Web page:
I have faith, but not blind faith. I have a biblical faith founded on evidence. This tradition of basing faith on the evidence goes back to the Old Testament law. The “apologetics” of this time was partly in the fulfillment of prophecy. In Deuteronomy 18:21–22 it says: “You may say to yourselves, ‘How can we know when a message has not been spoken by the Lord?’ If what a prophet proclaims in the name of the Lord does not take place or come true, that is a message the Lord has not spoken. That prophet has spoken presumptuously, so do not be alarmed.”
So, what was the test for whether a prophet was really from God: 100% fulfillment! A prophet who was any less than accurate 100% of the time could be in danger of being exiled from their people. Likewise, Jeremiah 23:16 says this: “This is what the Lord Almighty says: ‘Do not listen to what the prophets are prophesying to you; they fill you with false hopes. They speak visions from their own minds, not from the mouth of the Lord.”
How much of religion today, even among Christians, is like this. Not really from God’s mouth, but from people’s own minds and thoughts?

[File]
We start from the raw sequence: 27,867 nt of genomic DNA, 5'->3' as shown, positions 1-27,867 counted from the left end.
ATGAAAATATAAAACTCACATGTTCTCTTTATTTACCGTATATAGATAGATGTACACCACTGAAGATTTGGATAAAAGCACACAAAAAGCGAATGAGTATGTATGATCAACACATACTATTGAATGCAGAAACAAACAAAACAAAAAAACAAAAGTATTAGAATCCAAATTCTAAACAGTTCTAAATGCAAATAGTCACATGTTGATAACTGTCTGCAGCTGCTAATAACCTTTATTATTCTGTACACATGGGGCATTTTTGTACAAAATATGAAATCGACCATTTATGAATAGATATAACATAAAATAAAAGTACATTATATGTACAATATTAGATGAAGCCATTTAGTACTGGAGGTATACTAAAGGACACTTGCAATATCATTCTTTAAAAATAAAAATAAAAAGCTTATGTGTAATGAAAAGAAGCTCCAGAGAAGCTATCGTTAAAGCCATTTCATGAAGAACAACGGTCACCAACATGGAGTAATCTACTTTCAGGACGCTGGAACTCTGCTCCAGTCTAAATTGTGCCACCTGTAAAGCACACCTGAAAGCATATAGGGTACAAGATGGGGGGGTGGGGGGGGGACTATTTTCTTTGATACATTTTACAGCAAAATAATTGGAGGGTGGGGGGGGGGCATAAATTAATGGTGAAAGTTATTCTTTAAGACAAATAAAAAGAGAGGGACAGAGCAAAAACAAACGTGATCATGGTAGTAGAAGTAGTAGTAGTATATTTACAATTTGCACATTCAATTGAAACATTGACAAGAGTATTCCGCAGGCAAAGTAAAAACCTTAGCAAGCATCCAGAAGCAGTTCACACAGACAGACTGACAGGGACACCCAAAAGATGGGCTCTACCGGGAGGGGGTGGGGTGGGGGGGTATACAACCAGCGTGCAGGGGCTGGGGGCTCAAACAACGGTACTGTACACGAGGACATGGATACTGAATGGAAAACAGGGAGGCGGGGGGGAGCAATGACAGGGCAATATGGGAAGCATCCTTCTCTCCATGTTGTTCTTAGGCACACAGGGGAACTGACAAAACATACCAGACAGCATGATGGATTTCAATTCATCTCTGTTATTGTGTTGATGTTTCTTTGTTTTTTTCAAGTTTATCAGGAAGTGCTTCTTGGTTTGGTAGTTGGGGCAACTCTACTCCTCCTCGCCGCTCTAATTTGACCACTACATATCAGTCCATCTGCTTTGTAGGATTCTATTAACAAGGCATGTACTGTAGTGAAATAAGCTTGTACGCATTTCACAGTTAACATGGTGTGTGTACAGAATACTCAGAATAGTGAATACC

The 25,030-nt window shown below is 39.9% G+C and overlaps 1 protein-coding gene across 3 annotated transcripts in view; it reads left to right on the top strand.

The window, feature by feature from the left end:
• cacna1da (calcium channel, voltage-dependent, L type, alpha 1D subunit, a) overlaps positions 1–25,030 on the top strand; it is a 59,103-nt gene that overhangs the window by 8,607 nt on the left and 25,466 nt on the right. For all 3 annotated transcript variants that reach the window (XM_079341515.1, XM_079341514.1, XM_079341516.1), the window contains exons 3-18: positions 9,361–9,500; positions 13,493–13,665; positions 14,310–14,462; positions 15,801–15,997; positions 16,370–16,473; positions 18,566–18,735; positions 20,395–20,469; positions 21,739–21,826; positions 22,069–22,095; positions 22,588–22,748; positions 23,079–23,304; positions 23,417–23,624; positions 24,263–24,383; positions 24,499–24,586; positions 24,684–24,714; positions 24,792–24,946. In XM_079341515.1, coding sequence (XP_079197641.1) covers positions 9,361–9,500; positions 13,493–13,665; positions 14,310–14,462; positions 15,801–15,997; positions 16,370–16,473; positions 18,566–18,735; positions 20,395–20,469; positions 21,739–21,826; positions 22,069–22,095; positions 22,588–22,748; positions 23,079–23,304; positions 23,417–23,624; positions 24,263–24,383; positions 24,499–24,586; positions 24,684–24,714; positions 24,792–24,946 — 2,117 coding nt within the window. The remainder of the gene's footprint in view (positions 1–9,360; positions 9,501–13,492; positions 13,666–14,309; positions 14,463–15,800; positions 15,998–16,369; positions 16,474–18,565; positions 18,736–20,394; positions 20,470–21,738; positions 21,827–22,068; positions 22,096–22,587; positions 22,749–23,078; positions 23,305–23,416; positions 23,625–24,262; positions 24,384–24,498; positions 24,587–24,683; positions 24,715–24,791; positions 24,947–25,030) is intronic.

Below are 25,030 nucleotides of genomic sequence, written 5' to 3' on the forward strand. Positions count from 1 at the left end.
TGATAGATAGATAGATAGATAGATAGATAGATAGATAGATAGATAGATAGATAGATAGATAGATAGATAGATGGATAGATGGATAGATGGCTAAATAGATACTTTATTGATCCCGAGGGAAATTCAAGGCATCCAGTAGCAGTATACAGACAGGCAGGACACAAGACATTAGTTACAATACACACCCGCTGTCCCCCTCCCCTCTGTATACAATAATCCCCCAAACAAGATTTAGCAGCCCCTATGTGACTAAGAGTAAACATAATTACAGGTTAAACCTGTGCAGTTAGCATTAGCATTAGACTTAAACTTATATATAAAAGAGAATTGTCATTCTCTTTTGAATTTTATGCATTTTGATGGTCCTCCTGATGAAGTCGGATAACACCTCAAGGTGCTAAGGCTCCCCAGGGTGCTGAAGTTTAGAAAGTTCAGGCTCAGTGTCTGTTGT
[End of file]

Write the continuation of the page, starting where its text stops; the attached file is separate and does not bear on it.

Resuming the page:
You see, religion has not always been “you think what you want to think and I’ll think what I want and it’s all good.” I’m not downplaying the need for gentleness and respect towards those of a different worldview. But the God of the Bible makes a right relationship with him central to life in general. There are only two paths, truth or lies, not a myriad of different beliefs like a buffet to choose from.
I don’t have time in this posting to get into all the ways I find the evidence for the Bible to be convincing. This will be for another time. But I simply wanted to state that I am a Christian because of the evidence for it, not in spite of the evidence against it.
Do I have this worldview because I find nothing in the Bible that bothers me or disturbs me? No, I’ve had to wrestle with many questions about the Bible. Some of these I will discuss in this blog. As I have, my faith has came out stronger than ever. I still have troubling questions, but the answers I’ve received far outweigh the questions.